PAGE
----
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Fireworks safety Children's Wisconsin

Fireworks and kids: How to stay safe this summer

Watching fireworks is one of the joys of summer holidays, but home fireworks are dangerous. In fact, more than 3,000 children under age 15 go to emergency rooms every year as a result of firework injuries.

The best and safest thing to do is enjoy fireworks at a community display and leave lighting fireworks to the professionals. For kids under age 5, it’s a good idea to use safety earmuffs to protect their hearing. 

Fireworks at home present a real danger. With many public fireworks displays being canceled over the last two years due to COVID-19, people were setting off more fireworks at home. Additionally, relaxed laws in the United States have made it easier for kids and teens to buy fireworks and other pyrotechnics at a younger age. And hospitals all over the country saw a corresponding increase in firework-related injuries. The statistics from the Consumer Protection Safety Commission are alarming:

  • In 2020, 18 people died from fireworks related injuries, up from 12 in 2019.

  • In 2020, 15,600 were treated in hospital emergency departments with firework injuries, up from 10,000 in 2019. 

  • In 2020, 29 percent of firework injuries required hospitalization, up from 12 percent in 2019.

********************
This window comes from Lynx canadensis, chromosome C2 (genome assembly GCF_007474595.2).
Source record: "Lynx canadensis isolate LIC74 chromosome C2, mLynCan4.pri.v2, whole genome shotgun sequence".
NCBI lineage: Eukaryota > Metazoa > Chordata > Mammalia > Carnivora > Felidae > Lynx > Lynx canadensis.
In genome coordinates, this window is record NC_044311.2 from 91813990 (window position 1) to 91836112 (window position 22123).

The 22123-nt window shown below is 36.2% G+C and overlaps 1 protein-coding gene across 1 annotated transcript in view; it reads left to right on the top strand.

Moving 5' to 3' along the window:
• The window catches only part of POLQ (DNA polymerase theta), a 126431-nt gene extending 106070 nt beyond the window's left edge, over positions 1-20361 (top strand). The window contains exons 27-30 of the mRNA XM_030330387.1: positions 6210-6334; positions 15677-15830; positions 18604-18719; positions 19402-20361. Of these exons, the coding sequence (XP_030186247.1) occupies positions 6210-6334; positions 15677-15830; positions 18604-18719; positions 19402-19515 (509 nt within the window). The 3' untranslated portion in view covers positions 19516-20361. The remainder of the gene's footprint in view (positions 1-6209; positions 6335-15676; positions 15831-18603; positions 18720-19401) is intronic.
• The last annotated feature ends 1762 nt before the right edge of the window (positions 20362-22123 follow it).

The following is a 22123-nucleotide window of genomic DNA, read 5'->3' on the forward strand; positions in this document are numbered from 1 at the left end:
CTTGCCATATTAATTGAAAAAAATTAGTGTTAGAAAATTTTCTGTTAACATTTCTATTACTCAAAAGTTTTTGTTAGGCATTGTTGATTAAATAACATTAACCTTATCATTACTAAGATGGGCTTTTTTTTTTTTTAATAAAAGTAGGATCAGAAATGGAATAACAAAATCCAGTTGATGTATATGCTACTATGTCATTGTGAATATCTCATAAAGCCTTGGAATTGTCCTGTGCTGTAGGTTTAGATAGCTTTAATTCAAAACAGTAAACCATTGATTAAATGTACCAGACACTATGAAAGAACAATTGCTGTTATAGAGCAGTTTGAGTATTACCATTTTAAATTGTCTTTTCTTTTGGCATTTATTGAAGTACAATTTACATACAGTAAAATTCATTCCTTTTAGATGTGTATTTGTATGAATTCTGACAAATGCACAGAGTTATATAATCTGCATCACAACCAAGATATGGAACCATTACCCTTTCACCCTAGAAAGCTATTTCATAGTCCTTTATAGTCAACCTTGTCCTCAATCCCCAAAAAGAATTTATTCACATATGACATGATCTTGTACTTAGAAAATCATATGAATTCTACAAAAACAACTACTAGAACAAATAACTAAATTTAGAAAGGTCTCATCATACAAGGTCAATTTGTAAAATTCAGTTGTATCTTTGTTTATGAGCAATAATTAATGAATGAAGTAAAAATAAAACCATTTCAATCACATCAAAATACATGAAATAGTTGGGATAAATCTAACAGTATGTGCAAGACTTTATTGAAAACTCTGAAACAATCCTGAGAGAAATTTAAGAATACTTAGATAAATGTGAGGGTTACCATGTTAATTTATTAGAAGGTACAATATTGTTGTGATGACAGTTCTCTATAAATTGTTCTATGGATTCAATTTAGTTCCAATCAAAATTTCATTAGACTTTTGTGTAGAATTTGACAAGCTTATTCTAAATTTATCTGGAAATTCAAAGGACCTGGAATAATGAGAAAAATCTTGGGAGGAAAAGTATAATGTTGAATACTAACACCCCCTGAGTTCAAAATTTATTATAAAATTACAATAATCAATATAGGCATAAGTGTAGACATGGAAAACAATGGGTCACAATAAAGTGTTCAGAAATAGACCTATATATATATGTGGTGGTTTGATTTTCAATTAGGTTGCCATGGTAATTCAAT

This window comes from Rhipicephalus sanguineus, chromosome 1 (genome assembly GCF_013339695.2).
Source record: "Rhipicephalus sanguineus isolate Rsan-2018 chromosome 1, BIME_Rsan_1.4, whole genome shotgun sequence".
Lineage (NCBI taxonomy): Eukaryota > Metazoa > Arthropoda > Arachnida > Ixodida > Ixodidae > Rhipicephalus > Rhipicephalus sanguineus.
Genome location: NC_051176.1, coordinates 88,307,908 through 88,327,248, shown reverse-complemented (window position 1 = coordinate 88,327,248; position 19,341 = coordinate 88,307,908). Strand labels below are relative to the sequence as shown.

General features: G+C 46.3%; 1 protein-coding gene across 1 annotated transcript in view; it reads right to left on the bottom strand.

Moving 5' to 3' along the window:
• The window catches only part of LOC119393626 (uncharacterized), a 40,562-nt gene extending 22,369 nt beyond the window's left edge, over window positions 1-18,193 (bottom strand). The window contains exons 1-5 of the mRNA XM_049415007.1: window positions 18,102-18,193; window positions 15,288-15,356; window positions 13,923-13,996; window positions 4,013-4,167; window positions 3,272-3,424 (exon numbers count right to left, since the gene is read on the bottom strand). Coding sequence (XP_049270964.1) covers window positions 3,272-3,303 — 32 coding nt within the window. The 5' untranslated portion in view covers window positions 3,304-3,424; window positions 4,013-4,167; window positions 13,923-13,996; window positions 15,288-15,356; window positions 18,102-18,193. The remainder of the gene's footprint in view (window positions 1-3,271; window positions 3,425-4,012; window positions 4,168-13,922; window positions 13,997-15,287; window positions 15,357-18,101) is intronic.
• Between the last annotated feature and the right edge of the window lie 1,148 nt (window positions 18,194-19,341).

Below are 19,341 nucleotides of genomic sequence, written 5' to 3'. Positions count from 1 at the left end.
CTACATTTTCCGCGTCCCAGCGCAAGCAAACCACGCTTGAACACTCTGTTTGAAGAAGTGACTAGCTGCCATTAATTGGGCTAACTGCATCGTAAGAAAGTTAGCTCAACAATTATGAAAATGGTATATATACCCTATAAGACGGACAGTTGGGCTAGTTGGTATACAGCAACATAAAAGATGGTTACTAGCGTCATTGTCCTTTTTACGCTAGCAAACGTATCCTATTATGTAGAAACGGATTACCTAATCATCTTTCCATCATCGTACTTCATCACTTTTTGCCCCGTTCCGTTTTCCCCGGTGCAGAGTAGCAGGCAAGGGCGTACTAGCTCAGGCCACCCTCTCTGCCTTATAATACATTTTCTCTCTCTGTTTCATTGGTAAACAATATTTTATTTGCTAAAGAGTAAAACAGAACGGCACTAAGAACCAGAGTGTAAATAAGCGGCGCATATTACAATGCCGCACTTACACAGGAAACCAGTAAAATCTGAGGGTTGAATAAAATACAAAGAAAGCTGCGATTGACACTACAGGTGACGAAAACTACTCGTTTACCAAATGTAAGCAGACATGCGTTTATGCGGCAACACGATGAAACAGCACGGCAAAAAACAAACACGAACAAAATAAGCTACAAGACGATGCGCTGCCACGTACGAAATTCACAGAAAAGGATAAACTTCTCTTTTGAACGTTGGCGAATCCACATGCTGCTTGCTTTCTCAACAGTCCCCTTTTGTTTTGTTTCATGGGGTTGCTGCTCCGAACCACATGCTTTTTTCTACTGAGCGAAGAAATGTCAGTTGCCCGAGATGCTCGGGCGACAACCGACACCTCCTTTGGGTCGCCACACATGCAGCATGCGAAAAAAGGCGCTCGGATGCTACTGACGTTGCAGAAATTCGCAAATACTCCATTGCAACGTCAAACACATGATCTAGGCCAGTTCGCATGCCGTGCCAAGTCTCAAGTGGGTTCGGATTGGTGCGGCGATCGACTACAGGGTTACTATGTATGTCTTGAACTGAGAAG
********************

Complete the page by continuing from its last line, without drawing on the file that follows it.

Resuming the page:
• In 2020, kids accounted for 18 percent of all firework-related injuries seen in emergency departments. The most common injury was burns to the hands, fingers, arms and legs. 

  • One fourth of kids injured by fireworks were simply bystanders.

Sparkler safety

Sparklers may be Instagram-worthy when they light up the night, but while many parents think sparklers are harmless, they are the leading cause of firework injuries, making up a third of injuries in kids under 5.

Sparklers burn at more than 1,200 degrees Fahrenheit — hot enough to melt glass — making it easy for them to cause severe burns. They can ignite clothing, and the sparkler wire stays hot long after the flame is out. 

Glow sticks are a fun and safe alternative to sparklers, especially for young children. Buy a bunch and see how many kids can hold and twirl at once.

Bottle rockets

Bottle rockets account for half of all firework-related eye injuries, and are also the biggest cause of firework injuries that result in permanent blindness. Bottle rockets are out of control from the moment they are lit, making unpredictable paths. There is simply no safe way to use them.

Firework knowledge

If you do choose to have fireworks at home, use extreme caution and never let kids light or approach fireworks. 

Also, be aware of local ordinances as many communities prohibit fireworks. Wear proper eye protection and ignite fireworks outdoors and away from buildings, cars, dry leaves and grass. Have a bucket of water or fire extinguisher nearby. Never experiment with homemade fireworks.

Keep your celebrations safe and enjoyable this summer by leaving fireworks to the pros.